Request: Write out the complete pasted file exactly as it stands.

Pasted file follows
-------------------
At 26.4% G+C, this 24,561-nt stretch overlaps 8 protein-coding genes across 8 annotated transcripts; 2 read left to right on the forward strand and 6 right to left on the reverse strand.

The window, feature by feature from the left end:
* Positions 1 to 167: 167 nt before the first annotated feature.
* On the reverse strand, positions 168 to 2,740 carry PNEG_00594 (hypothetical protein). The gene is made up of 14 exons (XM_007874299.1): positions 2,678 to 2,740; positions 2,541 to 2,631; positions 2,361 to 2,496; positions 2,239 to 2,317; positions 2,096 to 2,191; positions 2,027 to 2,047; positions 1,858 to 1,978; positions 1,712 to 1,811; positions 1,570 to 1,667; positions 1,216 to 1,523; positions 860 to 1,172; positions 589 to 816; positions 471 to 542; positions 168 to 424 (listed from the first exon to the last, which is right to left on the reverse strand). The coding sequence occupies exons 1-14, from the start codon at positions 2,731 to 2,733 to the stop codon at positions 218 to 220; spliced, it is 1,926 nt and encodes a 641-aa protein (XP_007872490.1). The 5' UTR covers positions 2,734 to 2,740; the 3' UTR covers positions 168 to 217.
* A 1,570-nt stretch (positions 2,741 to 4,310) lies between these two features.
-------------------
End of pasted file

At 26.4% G+C, this 24,561-nt stretch overlaps 8 protein-coding genes across 8 annotated transcripts; 2 read left to right on the forward strand and 6 right to left on the reverse strand.

The window, feature by feature from the left end:
* Positions 1 to 167: 167 nt before the first annotated feature.
* On the reverse strand, positions 168 to 2,740 carry PNEG_00594 (hypothetical protein). The gene is made up of 14 exons (XM_007874299.1): positions 2,678 to 2,740; positions 2,541 to 2,631; positions 2,361 to 2,496; positions 2,239 to 2,317; positions 2,096 to 2,191; positions 2,027 to 2,047; positions 1,858 to 1,978; positions 1,712 to 1,811; positions 1,570 to 1,667; positions 1,216 to 1,523; positions 860 to 1,172; positions 589 to 816; positions 471 to 542; positions 168 to 424 (listed from the first exon to the last, which is right to left on the reverse strand). The coding sequence occupies exons 1-14, from the start codon at positions 2,731 to 2,733 to the stop codon at positions 218 to 220; spliced, it is 1,926 nt and encodes a 641-aa protein (XP_007872490.1). The 5' UTR covers positions 2,734 to 2,740; the 3' UTR covers positions 168 to 217.
* A 1,570-nt stretch (positions 2,741 to 4,310) lies between these two features.